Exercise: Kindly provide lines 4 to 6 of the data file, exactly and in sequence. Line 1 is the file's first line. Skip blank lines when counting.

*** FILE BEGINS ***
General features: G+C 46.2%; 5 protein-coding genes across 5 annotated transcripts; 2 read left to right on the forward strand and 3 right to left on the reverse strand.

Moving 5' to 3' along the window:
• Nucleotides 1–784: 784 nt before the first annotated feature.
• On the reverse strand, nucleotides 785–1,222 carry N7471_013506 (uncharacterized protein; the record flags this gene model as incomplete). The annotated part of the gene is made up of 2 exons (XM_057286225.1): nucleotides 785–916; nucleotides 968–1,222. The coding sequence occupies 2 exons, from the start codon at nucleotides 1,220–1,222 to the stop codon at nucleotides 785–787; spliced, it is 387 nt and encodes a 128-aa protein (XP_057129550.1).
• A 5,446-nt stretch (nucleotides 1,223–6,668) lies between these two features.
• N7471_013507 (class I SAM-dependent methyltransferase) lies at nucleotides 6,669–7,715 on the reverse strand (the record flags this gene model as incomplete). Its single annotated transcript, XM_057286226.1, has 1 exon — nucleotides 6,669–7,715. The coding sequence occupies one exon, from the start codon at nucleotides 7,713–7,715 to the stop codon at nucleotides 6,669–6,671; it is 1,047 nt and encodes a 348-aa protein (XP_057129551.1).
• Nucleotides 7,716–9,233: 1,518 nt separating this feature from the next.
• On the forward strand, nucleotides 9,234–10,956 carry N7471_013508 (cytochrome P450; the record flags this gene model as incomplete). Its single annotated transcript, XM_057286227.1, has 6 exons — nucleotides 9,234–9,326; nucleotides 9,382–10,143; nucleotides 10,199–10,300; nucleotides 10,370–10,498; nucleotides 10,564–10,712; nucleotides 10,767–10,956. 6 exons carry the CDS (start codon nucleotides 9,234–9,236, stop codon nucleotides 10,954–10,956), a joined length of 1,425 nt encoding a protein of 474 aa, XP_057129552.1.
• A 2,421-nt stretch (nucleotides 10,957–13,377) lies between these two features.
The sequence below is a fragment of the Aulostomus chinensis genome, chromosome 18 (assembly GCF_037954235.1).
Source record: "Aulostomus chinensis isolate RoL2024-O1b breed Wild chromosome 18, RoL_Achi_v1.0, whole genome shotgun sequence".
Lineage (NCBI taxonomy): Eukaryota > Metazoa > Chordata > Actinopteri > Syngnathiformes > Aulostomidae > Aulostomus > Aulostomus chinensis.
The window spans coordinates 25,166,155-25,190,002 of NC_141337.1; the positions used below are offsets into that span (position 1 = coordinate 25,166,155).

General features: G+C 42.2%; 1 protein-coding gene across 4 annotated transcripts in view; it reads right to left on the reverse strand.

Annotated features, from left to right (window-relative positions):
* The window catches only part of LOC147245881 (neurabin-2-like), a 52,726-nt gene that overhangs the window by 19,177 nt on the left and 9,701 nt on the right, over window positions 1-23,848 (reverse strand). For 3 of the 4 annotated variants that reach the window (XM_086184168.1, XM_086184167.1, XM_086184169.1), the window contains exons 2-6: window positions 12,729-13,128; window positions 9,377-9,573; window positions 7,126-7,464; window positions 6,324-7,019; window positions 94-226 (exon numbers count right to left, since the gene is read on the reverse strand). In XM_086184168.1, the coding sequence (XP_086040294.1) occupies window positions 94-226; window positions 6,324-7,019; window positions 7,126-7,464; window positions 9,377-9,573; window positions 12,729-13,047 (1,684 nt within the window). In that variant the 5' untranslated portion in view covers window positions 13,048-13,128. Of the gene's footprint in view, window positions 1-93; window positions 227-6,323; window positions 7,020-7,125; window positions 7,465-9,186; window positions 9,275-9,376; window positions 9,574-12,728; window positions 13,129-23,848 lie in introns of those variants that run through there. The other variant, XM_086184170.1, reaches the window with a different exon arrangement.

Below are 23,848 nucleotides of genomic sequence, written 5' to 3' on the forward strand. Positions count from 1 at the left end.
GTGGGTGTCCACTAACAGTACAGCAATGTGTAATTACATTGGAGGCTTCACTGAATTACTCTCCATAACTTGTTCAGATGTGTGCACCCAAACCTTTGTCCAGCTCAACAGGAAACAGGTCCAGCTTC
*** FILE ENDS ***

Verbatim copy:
• On the reverse strand, nucleotides 785–1,222 carry N7471_013506 (uncharacterized protein; the record flags this gene model as incomplete). The annotated part of the gene is made up of 2 exons (XM_057286225.1): nucleotides 785–916; nucleotides 968–1,222. The coding sequence occupies 2 exons, from the start codon at nucleotides 1,220–1,222 to the stop codon at nucleotides 785–787; spliced, it is 387 nt and encodes a 128-aa protein (XP_057129550.1).
• A 5,446-nt stretch (nucleotides 1,223–6,668) lies between these two features.
• N7471_013507 (class I SAM-dependent methyltransferase) lies at nucleotides 6,669–7,715 on the reverse strand (the record flags this gene model as incomplete). Its single annotated transcript, XM_057286226.1, has 1 exon — nucleotides 6,669–7,715. The coding sequence occupies one exon, from the start codon at nucleotides 7,713–7,715 to the stop codon at nucleotides 6,669–6,671; it is 1,047 nt and encodes a 348-aa protein (XP_057129551.1).